The defense lawyer’s mindfulness practice enabled him to do two important things. First, he was able to put aside his own bias and effectively defend his client. And second – but just as important – he was able to do that without judging himself for initially having been clouded by bias. No self-recrimination, no self-hatred. Just learning.
Mindfulness Is Great For Relieving Stress
If all mindfulness did was help us be more thoughtful, clear and unbiased, that would be enough. But mindfulness also relieves stress. It does that in several different ways, and I thought you’d be interested in knowing one.
A lot of stress results from wanting things to be different. Looking ahead at a long weekend of work, the untrained mind will either ruminate on the past (“if only I’d been more efficient yesterday”) or reach for the future (“I can’t wait to be done”). Sitting in front of a quiet phone or computer screen, a not-busy solo will become agitated or fearful (“I’m going to fail!”), and an overwhelmed solo will question why she went out on her own.
With mindfulness in your toolbox, you’ll begin to notice when the mind is wandering or afraid. And you’ll learn not to judge that, since “wandering” and “fear” are just a few of the things the mind does. Once you know this, whenever you notice the wandering or fearful mind, all you’ll need to do is gently return to the present.
There’s greater efficiency for sure. Instead of getting distracted by your ruminations or emotions, you’ll get to work, or do some marketing. But you’ll also be learning to let go of wanting things to be different, one of the primary causes of stress.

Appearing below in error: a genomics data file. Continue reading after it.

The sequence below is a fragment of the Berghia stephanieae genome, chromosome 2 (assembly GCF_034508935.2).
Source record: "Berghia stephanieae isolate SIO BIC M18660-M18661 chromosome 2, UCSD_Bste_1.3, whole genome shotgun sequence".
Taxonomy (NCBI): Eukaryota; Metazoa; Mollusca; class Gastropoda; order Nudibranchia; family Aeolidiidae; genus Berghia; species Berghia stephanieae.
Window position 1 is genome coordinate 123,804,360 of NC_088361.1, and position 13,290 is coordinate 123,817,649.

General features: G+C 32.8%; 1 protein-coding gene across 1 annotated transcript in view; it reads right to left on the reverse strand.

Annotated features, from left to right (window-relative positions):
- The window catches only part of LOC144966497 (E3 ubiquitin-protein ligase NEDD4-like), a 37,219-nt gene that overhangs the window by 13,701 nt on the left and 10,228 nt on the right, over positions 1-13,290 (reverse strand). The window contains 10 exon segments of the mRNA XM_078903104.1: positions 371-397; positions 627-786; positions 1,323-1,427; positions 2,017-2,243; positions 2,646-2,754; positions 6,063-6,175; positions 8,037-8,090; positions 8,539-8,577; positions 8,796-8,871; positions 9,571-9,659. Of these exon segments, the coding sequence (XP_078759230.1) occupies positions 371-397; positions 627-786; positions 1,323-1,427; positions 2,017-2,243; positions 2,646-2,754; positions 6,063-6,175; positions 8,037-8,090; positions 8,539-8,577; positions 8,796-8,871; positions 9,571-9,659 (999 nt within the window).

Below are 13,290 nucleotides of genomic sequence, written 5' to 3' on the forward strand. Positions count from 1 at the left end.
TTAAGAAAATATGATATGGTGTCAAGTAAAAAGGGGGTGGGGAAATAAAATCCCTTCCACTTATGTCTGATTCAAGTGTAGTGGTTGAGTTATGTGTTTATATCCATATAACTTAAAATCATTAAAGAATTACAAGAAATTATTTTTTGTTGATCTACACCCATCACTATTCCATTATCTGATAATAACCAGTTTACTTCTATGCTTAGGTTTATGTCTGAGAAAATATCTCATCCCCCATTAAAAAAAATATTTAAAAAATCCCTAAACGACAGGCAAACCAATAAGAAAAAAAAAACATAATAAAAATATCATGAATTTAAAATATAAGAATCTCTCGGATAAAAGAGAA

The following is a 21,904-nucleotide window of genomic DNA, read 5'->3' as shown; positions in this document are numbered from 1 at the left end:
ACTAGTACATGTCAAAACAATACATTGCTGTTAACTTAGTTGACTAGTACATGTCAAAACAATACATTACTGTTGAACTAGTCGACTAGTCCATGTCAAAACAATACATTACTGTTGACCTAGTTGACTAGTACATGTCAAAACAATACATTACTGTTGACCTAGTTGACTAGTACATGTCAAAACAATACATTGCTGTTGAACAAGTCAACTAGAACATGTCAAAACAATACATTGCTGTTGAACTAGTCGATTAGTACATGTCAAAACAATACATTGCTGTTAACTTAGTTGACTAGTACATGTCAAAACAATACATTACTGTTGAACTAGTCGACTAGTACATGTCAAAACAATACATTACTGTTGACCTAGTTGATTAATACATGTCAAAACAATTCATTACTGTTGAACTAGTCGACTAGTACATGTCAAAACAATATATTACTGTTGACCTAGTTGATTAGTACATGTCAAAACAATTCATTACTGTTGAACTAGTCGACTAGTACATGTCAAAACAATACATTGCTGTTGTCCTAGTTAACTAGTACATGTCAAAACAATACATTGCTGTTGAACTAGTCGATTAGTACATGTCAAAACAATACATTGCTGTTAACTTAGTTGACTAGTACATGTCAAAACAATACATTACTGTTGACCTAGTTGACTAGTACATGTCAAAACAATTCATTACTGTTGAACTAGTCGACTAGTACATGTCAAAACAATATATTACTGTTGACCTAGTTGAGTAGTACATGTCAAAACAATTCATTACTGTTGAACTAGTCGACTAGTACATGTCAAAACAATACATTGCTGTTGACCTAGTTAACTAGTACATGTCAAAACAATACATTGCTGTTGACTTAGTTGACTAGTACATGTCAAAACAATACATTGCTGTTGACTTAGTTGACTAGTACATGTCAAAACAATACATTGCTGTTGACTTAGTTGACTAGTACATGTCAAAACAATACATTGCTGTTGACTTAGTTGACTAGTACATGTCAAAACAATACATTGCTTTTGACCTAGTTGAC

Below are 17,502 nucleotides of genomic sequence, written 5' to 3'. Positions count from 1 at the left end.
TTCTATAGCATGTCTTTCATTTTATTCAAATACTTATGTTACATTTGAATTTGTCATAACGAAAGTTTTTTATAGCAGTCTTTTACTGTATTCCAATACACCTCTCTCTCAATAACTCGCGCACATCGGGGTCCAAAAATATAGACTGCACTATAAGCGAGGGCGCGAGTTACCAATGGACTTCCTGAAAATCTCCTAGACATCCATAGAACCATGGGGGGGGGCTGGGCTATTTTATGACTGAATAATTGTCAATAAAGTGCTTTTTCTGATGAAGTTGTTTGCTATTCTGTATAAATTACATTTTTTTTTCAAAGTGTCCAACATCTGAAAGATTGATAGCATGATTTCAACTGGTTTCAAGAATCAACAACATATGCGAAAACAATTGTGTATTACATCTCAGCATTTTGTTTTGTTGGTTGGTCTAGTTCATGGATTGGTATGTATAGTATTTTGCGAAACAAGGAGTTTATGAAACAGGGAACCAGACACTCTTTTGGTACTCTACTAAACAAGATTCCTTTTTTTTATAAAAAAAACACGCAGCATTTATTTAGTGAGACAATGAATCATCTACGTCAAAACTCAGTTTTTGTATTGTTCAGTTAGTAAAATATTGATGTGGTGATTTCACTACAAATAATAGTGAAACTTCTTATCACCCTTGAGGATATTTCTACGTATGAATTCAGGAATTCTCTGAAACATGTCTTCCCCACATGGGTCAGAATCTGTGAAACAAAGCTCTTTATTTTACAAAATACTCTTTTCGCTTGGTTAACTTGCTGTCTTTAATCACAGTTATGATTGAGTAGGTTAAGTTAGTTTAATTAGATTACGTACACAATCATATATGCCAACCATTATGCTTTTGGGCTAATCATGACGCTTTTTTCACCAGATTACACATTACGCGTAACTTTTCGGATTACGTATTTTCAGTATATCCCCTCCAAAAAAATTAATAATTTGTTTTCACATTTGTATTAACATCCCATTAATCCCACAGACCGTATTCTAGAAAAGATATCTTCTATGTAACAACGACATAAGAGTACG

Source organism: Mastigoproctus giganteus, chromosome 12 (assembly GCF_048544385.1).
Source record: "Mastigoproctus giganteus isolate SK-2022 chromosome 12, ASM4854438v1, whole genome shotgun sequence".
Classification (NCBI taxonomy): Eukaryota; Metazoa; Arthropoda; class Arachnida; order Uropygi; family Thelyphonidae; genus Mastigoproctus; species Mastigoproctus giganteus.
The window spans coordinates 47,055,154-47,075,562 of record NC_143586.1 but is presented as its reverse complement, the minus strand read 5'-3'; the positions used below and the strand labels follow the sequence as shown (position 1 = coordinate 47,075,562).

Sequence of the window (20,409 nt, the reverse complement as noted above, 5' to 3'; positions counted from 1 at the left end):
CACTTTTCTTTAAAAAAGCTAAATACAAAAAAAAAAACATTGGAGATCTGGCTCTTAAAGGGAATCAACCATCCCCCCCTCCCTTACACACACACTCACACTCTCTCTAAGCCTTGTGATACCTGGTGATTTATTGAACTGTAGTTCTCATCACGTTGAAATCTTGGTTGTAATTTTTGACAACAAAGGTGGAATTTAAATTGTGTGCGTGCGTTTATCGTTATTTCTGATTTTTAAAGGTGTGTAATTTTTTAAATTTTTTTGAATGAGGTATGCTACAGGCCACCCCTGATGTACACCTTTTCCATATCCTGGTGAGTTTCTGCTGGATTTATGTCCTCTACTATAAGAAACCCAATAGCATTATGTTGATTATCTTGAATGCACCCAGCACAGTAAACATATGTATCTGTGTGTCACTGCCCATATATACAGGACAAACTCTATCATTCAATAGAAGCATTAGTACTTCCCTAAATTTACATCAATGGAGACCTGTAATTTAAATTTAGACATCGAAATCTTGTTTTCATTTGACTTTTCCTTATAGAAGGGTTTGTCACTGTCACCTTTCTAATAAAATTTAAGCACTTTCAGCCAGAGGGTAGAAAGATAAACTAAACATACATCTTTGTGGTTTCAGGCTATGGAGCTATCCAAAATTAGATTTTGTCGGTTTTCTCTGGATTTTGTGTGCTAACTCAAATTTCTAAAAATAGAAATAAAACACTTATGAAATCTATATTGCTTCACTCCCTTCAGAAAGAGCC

Sure, you may miss a beautiful Saturday. But you won’t get angry; you’ll just do the work. And, if you’re paying attention, you’ll probably find ways to enjoy it.
The phone may still not be ringing. But at least you won’t be stressed by the thought that it will never ring. And you probably won’t start looking for a cheaper office or a new career. Or if you do, then at least whenever you realize you’re off on that tangent, you’ll sign off without beating yourself up for wasting time. And then you’ll refocus on what’s important, and schedule some lunches with potential referrals or create a new marketing plan.
In other words, when difficulties arise, which they will, the mind will wander off, looking for better times. But you’ll learn what to do: take a breath, return to the present with kindness, even a sense of humor, and then get on with the task at hand.
You’ll be a better, happier lawyer with just a little mindfulness training and practice. And you’ll definitely have the advantage over less-attentive, more judgmental colleagues. I’ll bet your clients will notice, too, because you can tell when a lawyer is more thoughtful, less reactive and more attentive. Also, a dose of mindful attention tends to disarm opposing counsel, always a good thing. And who in the office – or at home, for that matter – won’t appreciate the kinder, more thoughtful you?
Mindfulness is a win-win-win proposition. With everyone else on board, from corporate America to your local first grade, it’s time for lawyers to get some mindfulness training as well. It’s a game-changer. It will help us create smarter, saner practices. And that’s good for everyone.
All opinions, advice, and experiences of guest bloggers/columnists are those of the author and do not necessarily reflect the opinions, practices or experiences of Solo Practice University®.